Yeah, yeah Trayvon Martin was happening then and Edward Snowden revelations were in the news throughout and this created an environment where it was impossible not to talk about these matters as a team. Especially in conversations between the central cast members, the producers and myself...the cinematographer also and our editor Andy Hafitz, who edited almost throughout our production schedule.
All these conversations informed a sense of black maleness that we were comfortable standing behind as a team. I really tried not to overtly put too many of my own politics in the film because I don't think my own politics are particularly interesting or original, but the feeling that the story can evoke or brush up against for other people is what we wanted to do. I think we wanted to engage with other people without ever really showing our own hand or bringing our politics. I think a lot of what Naz and Maalik talk about are in quotation marks, because they are their opinions not my opinions.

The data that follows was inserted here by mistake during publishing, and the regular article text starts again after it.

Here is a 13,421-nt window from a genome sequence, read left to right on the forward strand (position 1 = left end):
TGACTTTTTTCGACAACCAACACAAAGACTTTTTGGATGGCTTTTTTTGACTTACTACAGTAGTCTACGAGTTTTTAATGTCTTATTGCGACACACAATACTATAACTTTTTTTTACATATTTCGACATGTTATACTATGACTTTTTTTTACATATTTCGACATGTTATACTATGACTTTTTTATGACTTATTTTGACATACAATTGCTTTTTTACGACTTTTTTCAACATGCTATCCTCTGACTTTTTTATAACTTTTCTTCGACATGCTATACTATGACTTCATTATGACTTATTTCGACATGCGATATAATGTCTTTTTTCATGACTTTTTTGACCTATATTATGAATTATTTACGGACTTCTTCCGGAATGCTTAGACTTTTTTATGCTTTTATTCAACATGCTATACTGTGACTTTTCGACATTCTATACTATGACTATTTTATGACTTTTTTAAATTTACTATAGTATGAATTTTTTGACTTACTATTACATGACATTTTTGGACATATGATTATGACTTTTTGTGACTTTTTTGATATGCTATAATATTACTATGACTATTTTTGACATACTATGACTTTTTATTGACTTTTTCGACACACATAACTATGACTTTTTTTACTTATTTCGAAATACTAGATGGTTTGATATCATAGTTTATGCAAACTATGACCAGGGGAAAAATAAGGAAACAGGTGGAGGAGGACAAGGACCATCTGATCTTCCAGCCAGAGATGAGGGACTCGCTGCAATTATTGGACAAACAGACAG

We recognize that we are a part of, what I like to think of, is this ongoing case study in how to adapt to changing expectations of what a story should contain and what a great original story honestly contains is a truly scintillating narrative to hold. As part of that, I was fortunate to have a team that through and through was comfortable shooting the entire pre and post production process as a laboratory for ideas that ended up on the screen.
There was a moment that was very specific to me being a queer black male and we've been speaking a lot about specificity. That moment was what I've been calling the Moment of the White Gaze which is the scene that takes place on the street with the beanie babies. Can you talk about that scene? What have the reactions been to it? It was so insightful because that scene for me had some of the most palpable question marks.